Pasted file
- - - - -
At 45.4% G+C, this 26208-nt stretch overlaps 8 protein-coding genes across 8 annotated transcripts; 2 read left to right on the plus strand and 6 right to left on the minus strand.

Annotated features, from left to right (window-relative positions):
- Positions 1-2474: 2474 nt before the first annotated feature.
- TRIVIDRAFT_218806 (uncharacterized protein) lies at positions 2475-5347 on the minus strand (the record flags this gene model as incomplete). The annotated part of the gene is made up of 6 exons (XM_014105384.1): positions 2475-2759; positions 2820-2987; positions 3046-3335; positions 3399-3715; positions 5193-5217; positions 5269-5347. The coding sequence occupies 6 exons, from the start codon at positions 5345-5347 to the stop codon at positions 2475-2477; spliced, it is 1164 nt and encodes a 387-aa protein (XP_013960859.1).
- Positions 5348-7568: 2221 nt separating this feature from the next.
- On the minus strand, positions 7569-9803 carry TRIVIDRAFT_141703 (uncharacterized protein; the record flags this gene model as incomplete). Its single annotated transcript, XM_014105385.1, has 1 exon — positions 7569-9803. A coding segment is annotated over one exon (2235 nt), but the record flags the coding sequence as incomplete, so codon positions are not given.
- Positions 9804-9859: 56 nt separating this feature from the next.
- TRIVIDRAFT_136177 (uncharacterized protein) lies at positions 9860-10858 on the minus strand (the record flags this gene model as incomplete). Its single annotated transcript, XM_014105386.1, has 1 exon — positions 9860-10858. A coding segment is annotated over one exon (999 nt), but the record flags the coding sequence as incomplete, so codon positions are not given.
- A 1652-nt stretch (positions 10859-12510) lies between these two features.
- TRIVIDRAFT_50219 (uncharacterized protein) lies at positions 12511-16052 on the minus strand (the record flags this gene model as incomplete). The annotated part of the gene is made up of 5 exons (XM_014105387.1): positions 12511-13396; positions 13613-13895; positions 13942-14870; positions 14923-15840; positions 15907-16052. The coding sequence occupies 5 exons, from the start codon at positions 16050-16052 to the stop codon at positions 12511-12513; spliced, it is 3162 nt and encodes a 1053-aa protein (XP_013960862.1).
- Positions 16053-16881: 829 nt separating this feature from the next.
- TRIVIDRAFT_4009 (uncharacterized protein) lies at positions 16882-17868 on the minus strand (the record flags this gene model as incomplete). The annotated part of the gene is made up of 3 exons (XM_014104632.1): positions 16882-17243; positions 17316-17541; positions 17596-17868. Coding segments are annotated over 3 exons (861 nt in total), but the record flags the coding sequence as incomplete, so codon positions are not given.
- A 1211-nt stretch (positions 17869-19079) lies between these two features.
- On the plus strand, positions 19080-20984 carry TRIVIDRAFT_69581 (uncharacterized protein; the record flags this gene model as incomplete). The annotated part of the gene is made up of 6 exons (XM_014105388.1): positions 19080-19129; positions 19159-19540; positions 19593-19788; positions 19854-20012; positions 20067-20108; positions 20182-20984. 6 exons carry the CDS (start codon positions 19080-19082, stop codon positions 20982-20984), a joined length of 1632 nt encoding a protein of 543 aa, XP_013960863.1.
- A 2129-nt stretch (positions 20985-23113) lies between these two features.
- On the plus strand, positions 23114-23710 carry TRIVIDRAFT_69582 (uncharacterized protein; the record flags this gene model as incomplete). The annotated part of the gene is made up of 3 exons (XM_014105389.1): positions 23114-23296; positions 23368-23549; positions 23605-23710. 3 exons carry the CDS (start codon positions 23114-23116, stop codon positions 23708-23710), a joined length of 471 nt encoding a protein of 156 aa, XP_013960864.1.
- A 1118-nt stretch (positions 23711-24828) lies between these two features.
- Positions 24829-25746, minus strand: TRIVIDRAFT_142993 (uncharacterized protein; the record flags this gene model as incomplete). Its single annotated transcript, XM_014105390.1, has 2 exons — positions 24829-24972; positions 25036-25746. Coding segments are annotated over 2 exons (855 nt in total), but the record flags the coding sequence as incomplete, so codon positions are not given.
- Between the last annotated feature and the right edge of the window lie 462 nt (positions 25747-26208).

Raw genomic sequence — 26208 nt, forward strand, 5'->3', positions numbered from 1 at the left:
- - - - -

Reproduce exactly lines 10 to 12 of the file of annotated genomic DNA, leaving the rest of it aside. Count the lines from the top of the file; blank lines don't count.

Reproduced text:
- TRIVIDRAFT_50219 (uncharacterized protein) lies at positions 12511-16052 on the minus strand (the record flags this gene model as incomplete). The annotated part of the gene is made up of 5 exons (XM_014105387.1): positions 12511-13396; positions 13613-13895; positions 13942-14870; positions 14923-15840; positions 15907-16052. The coding sequence occupies 5 exons, from the start codon at positions 16050-16052 to the stop codon at positions 12511-12513; spliced, it is 3162 nt and encodes a 1053-aa protein (XP_013960862.1).
- Positions 16053-16881: 829 nt separating this feature from the next.
- TRIVIDRAFT_4009 (uncharacterized protein) lies at positions 16882-17868 on the minus strand (the record flags this gene model as incomplete). The annotated part of the gene is made up of 3 exons (XM_014104632.1): positions 16882-17243; positions 17316-17541; positions 17596-17868. Coding segments are annotated over 3 exons (861 nt in total), but the record flags the coding sequence as incomplete, so codon positions are not given.